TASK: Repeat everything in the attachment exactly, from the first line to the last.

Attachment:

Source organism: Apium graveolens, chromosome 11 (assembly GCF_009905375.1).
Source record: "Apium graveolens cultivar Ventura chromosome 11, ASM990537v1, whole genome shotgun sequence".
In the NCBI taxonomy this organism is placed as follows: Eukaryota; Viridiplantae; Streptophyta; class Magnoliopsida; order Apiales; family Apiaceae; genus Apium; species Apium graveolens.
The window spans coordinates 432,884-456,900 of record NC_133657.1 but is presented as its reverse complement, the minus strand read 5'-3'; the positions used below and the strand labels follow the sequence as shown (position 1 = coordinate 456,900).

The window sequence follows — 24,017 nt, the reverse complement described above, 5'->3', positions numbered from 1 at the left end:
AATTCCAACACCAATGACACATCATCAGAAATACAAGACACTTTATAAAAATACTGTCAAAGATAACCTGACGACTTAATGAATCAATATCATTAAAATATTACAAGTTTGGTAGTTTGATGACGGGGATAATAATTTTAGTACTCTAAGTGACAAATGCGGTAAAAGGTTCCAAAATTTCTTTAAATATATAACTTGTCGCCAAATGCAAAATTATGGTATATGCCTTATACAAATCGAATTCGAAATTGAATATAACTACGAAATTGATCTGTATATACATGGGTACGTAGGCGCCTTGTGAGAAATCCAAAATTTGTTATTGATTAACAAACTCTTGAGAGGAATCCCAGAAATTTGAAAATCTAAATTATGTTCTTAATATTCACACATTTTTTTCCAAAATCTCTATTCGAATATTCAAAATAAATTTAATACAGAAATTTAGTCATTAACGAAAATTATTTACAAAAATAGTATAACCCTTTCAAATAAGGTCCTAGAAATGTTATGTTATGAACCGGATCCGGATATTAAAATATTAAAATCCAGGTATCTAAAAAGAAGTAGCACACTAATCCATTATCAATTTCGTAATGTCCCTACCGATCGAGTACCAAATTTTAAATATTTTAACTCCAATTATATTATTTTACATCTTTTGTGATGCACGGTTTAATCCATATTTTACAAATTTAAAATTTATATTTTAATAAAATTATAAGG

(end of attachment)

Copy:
Source organism: Apium graveolens, chromosome 11 (assembly GCF_009905375.1).
Source record: "Apium graveolens cultivar Ventura chromosome 11, ASM990537v1, whole genome shotgun sequence".
In the NCBI taxonomy this organism is placed as follows: Eukaryota; Viridiplantae; Streptophyta; class Magnoliopsida; order Apiales; family Apiaceae; genus Apium; species Apium graveolens.
The window spans coordinates 432,884-456,900 of record NC_133657.1 but is presented as its reverse complement, the minus strand read 5'-3'; the positions used below and the strand labels follow the sequence as shown (position 1 = coordinate 456,900).

The window sequence follows — 24,017 nt, the reverse complement described above, 5'->3', positions numbered from 1 at the left end:
AATTCCAACACCAATGACACATCATCAGAAATACAAGACACTTTATAAAAATACTGTCAAAGATAACCTGACGACTTAATGAATCAATATCATTAAAATATTACAAGTTTGGTAGTTTGATGACGGGGATAATAATTTTAGTACTCTAAGTGACAAATGCGGTAAAAGGTTCCAAAATTTCTTTAAATATATAACTTGTCGCCAAATGCAAAATTATGGTATATGCCTTATACAAATCGAATTCGAAATTGAATATAACTACGAAATTGATCTGTATATACATGGGTACGTAGGCGCCTTGTGAGAAATCCAAAATTTGTTATTGATTAACAAACTCTTGAGAGGAATCCCAGAAATTTGAAAATCTAAATTATGTTCTTAATATTCACACATTTTTTTCCAAAATCTCTATTCGAATATTCAAAATAAATTTAATACAGAAATTTAGTCATTAACGAAAATTATTTACAAAAATAGTATAACCCTTTCAAATAAGGTCCTAGAAATGTTATGTTATGAACCGGATCCGGATATTAAAATATTAAAATCCAGGTATCTAAAAAGAAGTAGCACACTAATCCATTATCAATTTCGTAATGTCCCTACCGATCGAGTACCAAATTTTAAATATTTTAACTCCAATTATATTATTTTACATCTTTTGTGATGCACGGTTTAATCCATATTTTACAAATTTAAAATTTATATTTTAATAAAATTATAAGG